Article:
The Republican Party gained its second formally announced presidential candidate yesterday when Los Angeles business consultant Benjamin Fernandex declared his determination to seek the GOP nomination in 1980.
"This is my first crack at public office," the 53-year-old self-made millionaire said, "but I think big . . . I fully expect to be the next president of the United States."
Fernandex said at a press conference yesterday, he expects to win because his status as "the first Hispanic Americans and other minority groups to back his candidacy with moeny and votes.
The confident, outgoing candidate asserted that political skeptics will be quickly convinced of his potential when he completes a $15 million fund-raising drive to finance his campaign.
"I can raise the 15 million bucks, and anybody who can do that is going to be a serious candidate," Fernandex said.
Fernandex learned fund raising in 1972 when he worked on the Finance Committee to Reelect the President, the financial arm of Richard M. Nixon's reelection campaign. Afterward, Fernandex was named chairman of a GOP committee to set up Republican organizations among Hispanics in a dozen large states.
He began talking seriously about a presidential bid last January. That talk dismayed some other Hispantic Republican leaders, who fear that Fernandez' candidacy will undermine the broader organizational effort. Fernandez seemed confident yesterday, though, that all Hispanic leaders in the party will eventually support him.
One other Republican, Rep. Philip Crane of Illinois has declared his candidacy for the presidential nomination in 1980. Nine more Republican hopefuls are preparing to enter the race.
Fernandez' political views seem to place him at about the middle of the Republican pack. He is conservative on most issues, but not as far to the right as Crane or former California governor Ronald Reagan.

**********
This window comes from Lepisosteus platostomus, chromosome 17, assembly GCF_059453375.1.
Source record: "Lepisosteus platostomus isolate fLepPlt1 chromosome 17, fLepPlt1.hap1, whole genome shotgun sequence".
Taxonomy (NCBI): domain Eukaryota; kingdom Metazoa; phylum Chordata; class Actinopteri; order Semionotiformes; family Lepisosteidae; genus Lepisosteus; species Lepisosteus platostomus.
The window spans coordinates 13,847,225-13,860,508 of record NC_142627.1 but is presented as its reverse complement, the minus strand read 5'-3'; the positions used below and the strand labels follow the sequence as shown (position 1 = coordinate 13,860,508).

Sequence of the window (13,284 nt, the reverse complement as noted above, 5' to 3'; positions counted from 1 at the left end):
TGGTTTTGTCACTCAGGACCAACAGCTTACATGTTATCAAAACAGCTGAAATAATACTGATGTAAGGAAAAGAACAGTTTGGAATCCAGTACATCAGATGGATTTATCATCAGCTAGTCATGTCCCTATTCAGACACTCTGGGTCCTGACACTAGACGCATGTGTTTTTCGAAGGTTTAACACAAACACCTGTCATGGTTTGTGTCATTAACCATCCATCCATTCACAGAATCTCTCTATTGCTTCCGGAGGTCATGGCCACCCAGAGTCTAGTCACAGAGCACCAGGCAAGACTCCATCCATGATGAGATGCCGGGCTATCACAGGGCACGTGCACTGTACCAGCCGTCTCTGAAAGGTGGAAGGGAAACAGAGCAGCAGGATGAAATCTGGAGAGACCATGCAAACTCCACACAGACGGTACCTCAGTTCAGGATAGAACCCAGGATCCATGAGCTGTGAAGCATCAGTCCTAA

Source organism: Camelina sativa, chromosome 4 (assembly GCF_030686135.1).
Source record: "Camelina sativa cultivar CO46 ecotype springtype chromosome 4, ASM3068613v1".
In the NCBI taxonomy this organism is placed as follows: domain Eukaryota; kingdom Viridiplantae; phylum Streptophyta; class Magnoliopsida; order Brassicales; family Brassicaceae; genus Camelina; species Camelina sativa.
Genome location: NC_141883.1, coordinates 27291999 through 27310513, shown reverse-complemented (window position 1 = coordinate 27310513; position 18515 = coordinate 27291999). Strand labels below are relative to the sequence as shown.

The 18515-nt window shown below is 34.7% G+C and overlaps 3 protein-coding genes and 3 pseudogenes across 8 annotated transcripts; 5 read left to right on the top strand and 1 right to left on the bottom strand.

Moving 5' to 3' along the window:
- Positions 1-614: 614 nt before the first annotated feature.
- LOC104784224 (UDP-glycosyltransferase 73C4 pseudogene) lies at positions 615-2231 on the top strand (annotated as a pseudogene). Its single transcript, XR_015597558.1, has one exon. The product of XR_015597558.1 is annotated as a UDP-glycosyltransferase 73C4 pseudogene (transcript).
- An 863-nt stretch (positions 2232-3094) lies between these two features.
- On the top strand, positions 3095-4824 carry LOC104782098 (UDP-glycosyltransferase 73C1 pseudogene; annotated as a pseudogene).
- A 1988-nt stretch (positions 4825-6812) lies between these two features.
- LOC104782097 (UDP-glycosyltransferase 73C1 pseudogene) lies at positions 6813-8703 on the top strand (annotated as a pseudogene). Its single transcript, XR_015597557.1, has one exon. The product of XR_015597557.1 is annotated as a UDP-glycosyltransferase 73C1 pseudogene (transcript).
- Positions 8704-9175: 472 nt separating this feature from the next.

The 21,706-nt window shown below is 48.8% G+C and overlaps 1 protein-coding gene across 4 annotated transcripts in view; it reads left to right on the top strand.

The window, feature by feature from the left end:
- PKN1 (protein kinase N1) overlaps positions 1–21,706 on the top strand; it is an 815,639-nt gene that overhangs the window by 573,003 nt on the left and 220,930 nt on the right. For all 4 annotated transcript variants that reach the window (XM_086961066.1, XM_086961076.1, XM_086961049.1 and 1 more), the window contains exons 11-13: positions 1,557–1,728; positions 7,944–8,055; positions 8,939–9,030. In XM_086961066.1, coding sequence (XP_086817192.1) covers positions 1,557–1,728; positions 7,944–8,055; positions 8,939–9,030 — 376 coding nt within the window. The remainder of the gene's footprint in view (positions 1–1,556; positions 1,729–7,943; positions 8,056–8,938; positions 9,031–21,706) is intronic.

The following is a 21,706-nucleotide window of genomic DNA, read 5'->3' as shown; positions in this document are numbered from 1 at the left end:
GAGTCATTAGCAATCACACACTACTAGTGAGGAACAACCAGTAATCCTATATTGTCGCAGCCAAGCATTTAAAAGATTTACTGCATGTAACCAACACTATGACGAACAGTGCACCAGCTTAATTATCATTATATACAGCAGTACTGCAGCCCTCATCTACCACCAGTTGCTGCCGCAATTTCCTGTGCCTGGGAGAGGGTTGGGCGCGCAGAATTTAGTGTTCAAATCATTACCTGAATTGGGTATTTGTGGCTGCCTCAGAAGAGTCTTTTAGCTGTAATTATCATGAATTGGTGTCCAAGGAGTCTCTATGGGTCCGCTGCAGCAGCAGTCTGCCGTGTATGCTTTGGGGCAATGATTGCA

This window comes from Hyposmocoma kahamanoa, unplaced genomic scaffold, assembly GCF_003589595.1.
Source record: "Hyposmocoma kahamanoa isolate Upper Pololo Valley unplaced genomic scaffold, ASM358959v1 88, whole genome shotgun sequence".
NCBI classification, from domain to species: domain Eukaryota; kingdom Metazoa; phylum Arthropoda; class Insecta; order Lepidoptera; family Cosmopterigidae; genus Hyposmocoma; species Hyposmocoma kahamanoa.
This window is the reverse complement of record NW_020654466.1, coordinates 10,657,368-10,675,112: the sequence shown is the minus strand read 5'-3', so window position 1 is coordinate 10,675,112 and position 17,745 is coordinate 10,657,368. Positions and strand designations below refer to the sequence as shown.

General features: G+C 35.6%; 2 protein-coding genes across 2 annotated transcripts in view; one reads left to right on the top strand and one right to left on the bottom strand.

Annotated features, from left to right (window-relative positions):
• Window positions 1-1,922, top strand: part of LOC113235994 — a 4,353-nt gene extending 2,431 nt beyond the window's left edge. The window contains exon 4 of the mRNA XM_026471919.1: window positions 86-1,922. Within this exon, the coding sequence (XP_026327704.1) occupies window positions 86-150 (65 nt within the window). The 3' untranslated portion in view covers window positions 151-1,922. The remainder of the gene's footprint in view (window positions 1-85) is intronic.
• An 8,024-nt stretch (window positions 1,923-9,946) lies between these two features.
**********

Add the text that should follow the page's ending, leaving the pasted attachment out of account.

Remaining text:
He said the private sector can do a better job than the government in solving most domestic problems, including unemployment, agricultural production, and urban housing. But he said the government should try to spur private action in these areas.
The candidate called for a balanced federal budget, but could not identify the cuts he would make to eliminate the deficit. He promised to offer a detailed proposal within four months.
Fernandez castigated President Carter seeking to improve U.S. relations with Cuban President Fidel Catro, who, he said, is "the hemisphere's greatest violator of human rights," and for failing to warn the American people about communist movements in other Latin American countries.
At the heart of Fernandez' candidacy, however, is his obvious pride in his own achievements and his belief that his ascent from humble beginnings can be an inspiration to other minority group members.
"Traditionally our citizens have been able to climb out of our poor neighborhoods by making a decision to work hard," he said. "They need some inspiration, some motivation. My example, as president, might be one thing to do it."
Fernandez said he was born in a converted boxcar in Kansas City and worked his way through college and business school. In 1960, he started a Los Angeles consulting firm that helped investors organize banks. That business, he said, made him a millionaire.
After working under Maurice Stans at the Nixon re-election finance committee, Fernandez was questioned by the Senate Watergate committee and a federal grand jury pursuing charges that the committee promised governmental assistance in return for contributions from businessmen. Fernandez was never personally charged in any of the Watergate cases.